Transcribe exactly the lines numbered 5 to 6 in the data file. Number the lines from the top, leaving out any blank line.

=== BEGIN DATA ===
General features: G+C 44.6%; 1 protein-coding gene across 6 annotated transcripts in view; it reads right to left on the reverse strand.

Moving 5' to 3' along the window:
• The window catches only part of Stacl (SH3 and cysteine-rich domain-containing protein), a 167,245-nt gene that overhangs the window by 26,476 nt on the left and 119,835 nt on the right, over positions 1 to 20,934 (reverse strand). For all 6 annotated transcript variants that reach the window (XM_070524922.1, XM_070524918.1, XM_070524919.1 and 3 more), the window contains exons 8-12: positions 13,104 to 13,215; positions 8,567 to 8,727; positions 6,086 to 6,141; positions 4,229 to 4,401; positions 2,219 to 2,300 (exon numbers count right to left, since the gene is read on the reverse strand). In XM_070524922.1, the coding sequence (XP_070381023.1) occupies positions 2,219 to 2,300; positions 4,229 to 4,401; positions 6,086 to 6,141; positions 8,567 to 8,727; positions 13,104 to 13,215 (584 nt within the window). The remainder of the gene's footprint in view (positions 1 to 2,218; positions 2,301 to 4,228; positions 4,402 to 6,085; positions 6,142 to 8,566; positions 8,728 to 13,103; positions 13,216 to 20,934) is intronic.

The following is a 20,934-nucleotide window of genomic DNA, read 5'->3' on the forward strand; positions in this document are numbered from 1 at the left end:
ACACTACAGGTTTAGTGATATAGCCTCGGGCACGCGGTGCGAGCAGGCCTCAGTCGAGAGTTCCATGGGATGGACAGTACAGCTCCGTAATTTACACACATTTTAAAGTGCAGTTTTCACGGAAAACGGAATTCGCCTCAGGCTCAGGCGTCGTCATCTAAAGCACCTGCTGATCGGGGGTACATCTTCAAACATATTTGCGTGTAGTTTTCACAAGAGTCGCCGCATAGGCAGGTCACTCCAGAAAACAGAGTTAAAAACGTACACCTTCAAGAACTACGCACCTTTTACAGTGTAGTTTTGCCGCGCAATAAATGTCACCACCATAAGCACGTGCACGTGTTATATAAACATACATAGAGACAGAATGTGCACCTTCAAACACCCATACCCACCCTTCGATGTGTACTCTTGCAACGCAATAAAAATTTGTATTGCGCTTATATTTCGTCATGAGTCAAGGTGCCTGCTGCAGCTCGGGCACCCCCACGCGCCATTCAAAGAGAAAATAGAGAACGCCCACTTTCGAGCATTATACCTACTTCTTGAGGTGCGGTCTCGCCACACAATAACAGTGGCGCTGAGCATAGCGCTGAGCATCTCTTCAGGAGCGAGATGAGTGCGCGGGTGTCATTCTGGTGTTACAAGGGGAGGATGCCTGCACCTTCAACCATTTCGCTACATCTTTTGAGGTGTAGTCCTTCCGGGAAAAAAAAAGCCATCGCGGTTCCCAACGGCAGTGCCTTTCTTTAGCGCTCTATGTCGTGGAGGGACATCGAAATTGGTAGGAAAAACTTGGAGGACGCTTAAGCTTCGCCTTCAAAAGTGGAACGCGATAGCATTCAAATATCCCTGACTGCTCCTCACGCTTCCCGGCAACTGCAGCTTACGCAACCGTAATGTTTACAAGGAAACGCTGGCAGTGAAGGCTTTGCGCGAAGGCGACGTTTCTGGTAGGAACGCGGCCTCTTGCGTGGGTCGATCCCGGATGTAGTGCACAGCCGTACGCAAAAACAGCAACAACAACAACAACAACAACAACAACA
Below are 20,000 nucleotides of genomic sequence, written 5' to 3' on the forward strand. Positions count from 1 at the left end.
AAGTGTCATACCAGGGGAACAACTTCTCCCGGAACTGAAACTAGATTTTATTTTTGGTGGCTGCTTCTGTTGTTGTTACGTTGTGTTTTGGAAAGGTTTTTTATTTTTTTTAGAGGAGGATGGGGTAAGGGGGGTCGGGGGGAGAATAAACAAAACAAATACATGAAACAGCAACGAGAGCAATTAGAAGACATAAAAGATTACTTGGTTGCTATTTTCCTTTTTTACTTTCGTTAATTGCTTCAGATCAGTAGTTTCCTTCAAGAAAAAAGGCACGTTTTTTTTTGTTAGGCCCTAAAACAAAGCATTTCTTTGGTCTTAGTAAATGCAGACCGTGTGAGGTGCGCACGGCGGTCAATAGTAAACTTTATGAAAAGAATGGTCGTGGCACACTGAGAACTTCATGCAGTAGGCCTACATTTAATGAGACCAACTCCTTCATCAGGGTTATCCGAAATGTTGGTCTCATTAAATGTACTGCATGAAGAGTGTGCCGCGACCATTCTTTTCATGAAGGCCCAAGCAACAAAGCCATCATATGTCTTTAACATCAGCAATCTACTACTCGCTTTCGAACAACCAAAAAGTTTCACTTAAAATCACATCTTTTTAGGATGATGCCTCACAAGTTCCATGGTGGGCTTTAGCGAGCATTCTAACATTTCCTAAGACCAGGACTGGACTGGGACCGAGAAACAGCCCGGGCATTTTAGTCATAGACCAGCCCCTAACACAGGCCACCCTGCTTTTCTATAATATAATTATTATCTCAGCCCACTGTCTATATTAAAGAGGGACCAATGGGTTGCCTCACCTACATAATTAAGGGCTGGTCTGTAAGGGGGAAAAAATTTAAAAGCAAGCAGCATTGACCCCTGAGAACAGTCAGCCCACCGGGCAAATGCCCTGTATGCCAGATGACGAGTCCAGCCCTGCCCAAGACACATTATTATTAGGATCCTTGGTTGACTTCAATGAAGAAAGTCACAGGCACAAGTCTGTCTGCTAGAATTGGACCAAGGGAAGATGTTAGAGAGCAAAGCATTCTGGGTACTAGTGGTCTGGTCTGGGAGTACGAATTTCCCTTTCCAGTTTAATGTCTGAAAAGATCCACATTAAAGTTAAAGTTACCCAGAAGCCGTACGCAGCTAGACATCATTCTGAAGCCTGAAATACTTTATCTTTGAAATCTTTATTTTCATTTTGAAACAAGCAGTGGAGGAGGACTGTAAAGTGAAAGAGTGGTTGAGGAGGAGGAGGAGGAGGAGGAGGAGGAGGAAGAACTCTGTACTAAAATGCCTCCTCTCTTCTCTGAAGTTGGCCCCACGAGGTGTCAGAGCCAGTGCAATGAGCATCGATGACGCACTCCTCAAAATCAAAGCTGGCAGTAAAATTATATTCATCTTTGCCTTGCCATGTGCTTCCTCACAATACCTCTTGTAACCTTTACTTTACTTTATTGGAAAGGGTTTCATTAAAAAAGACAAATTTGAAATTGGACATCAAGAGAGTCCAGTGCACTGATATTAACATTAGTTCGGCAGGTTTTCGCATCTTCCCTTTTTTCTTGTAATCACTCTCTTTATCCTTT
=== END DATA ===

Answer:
ACACTACAGGTTTAGTGATATAGCCTCGGGCACGCGGTGCGAGCAGGCCTCAGTCGAGAGTTCCATGGGATGGACAGTACAGCTCCGTAATTTACACACATTTTAAAGTGCAGTTTTCACGGAAAACGGAATTCGCCTCAGGCTCAGGCGTCGTCATCTAAAGCACCTGCTGATCGGGGGTACATCTTCAAACATATTTGCGTGTAGTTTTCACAAGAGTCGCCGCATAGGCAGGTCACTCCAGAAAACAGAGTTAAAAACGTACACCTTCAAGAACTACGCACCTTTTACAGTGTAGTTTTGCCGCGCAATAAATGTCACCACCATAAGCACGTGCACGTGTTATATAAACATACATAGAGACAGAATGTGCACCTTCAAACACCCATACCCACCCTTCGATGTGTACTCTTGCAACGCAATAAAAATTTGTATTGCGCTTATATTTCGTCATGAGTCAAGGTGCCTGCTGCAGCTCGGGCACCCCCACGCGCCATTCAAAGAGAAAATAGAGAACGCCCACTTTCGAGCATTATACCTACTTCTTGAGGTGCGGTCTCGCCACACAATAACAGTGGCGCTGAGCATAGCGCTGAGCATCTCTTCAGGAGCGAGATGAGTGCGCGGGTGTCATTCTGGTGTTACAAGGGGAGGATGCCTGCACCTTCAACCATTTCGCTACATCTTTTGAGGTGTAGTCCTTCCGGGAAAAAAAAAGCCATCGCGGTTCCCAACGGCAGTGCCTTTCTTTAGCGCTCTATGTCGTGGAGGGACATCGAAATTGGTAGGAAAAACTTGGAGGACGCTTAAGCTTCGCCTTCAAAAGTGGAACGCGATAGCATTCAAATATCCCTGACTGCTCCTCACGCTTCCCGGCAACTGCAGCTTACGCAACCGTAATGTTTACAAGGAAACGCTGGCAGTGAAGGCTTTGCGCGAAGGCGACGTTTCTGGTAGGAACGCGGCCTCTTGCGTGGGTCGATCCCGGATGTAGTGCACAGCCGTACGCAAAAACAGCAACAACAACAACAACAACAACAACAACA
Below are 20,000 nucleotides of genomic sequence, written 5' to 3' on the forward strand. Positions count from 1 at the left end.